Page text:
How did your institution decide which courses should be converted or designed to be blended and or online? Did you have a particular process, form, or department who made those decisions?
Dana Gullo, M.S.I.T. Senior Instructional Designer York College of Pennsylvania 441 Country Club Road Office: PAC 181C York, PA 17403
Hi Dana: Here at Albright College we have 2 processes. For the traditional program, faculty must get the course approved by the dept chair before it can be offered online. I just need an email from the chair before I will sign a course development agreement with them. Payment is another story. Normally there is a development stipend but if the faculty member wants to keep sole ownership of the course, no stipend is paid. If the administration feels the course would not get good enrollment, they can also decide to not give a stipend. Courses in the traditional program can only be offered online during J term or summer, not fall or spring. For now.
For the non-traditional program, the Director of the program gives approval for courses to be offered online and they can only be gen eds which are offered online here. But if they are designed for the non-traditional, they will need permission to be offered online on the traditional side.
Sounds confusing but we are only in our 3rd year of online courses. There are many more processes and procedures we have developed. If you want to chat, email me off list.
Michele Mislevy Director of Digital Learning & Innovation Information Technology Services
Albright College 610-921-7542
At Binghamton University, academic departments decide if a course should be offered in a blended or online format. There is no process or form that I am aware of, unless individual departments have one. We do not have a separate online or distance learning office that oversees all online courses like some other universities. LMS support is provided by ITS; pedagogical support is provided by the Center for Learning and Teaching.
Most of our online courses are offered in the winter and summer terms. I believe there is only one certificate program in the social work department that is fully online, everything else is just individual courses. This is changing now, as our nursing school is deciding to create some online programs.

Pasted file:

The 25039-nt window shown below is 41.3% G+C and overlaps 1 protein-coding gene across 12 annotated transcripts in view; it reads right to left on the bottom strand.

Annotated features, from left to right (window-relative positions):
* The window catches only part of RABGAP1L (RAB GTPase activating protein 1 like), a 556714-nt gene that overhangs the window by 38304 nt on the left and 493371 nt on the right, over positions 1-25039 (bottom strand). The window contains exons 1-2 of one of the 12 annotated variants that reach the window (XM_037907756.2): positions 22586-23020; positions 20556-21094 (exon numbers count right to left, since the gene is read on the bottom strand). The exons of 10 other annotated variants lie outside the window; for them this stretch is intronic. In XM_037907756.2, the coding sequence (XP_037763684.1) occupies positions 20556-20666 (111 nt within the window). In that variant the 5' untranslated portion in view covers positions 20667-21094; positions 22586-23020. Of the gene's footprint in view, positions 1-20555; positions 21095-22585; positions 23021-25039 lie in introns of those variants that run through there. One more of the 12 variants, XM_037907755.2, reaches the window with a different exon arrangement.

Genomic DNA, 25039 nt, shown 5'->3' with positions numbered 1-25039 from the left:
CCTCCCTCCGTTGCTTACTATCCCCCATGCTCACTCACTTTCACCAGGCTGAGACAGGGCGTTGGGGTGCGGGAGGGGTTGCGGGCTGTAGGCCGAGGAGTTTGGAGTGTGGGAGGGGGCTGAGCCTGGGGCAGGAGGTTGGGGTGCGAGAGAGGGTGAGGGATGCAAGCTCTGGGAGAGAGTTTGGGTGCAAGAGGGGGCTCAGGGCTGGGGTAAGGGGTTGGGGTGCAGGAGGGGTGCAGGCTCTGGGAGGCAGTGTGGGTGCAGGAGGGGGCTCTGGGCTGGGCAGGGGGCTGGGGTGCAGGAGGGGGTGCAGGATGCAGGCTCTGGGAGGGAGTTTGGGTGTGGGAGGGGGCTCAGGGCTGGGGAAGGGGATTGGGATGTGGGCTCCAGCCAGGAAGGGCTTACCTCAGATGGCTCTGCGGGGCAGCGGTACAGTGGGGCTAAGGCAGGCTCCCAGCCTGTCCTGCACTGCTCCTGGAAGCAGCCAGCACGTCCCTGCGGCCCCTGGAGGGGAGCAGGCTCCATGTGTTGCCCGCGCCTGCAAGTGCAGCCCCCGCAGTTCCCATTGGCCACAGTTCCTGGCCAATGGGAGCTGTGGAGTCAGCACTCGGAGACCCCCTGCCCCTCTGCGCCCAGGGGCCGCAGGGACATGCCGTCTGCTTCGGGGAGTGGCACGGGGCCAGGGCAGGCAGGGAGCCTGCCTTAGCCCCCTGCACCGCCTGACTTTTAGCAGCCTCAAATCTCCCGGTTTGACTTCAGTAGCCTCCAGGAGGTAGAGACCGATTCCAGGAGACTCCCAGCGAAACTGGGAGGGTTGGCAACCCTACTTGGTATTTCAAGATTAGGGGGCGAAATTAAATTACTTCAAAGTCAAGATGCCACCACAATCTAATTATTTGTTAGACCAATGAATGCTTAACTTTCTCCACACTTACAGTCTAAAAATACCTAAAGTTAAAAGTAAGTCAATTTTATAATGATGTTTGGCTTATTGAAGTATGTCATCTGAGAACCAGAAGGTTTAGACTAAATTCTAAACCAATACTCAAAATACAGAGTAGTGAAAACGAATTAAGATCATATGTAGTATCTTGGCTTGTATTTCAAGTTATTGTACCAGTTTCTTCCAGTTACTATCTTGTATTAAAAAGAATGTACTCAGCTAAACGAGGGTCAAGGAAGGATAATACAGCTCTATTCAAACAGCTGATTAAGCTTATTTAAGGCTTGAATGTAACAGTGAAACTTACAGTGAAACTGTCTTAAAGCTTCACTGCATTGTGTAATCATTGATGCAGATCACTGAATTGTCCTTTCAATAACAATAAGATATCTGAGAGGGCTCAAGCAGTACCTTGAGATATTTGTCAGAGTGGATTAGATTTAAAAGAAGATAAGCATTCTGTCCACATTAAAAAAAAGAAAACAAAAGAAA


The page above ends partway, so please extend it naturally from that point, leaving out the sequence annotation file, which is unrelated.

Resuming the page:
Andrea MacArgel Instructional Designer Center for Learning and Teaching Binghamton University LN 1324A (607) 777-5099
MVRDV just completed the Tianjin Binhai Public Library, a spectacular cultural center that’s unlike any library we’ve ever seen. Created in collaboration with local architects TUPDI, the 33,800-square-meter library features floor-to-ceiling bookcases that cascade in curves around a luminous spherical auditorium.
Antitrust laws only go so far when addressing companies that don’t produce any physical goods. It is time to negotiate a new set of rules. Otherwise, our future economy will be dominated by just a few companies.
There are still people out there who think that Amazon is nothing more than an online version of a department store. But it’s much more than that: It is a rapidly growing, global internet giant that is changing the way we shop, conquering more and more markets, using Alexa to suck up our personal data straight out of our living rooms and currently seeking access to our front door keys so it can deliver packages even when nobody’s home.
It wasn’t that long ago that EU efforts to limit the power of Google and Amazon on the European market were decried in the U.S. as protectionism, as an attempt by the Europeans to protect their own inferior digital economy. Now, though, politicians and economists in the U.S. have even begun discussing the prospect of breaking up the internet giants. The mood has shifted.
The digital economy, by contrast, is based on algorithms and its most powerful companies don’t produce any physical products. Customers receive their services free of charge, paying only with their data. The more customers a service provider attracts, the more attractive it becomes to new customers, who then deliver even more data – which is why Google and Facebook need not fear new competition.
first of all, the power of a company, and the abuse of that power, must be redefined. We cannot allow a situation in which these extremely large companies can swallow up potential rivals before they can even begin to develop. As such, company acquisitions must be monitored much more strictly than they currently are and, if need be, blocked.
Second, it must be determined who owns the data collected – whether, for example, it should also be made available to competitors or whether consumers should receive more in exchange than simply free internet search results.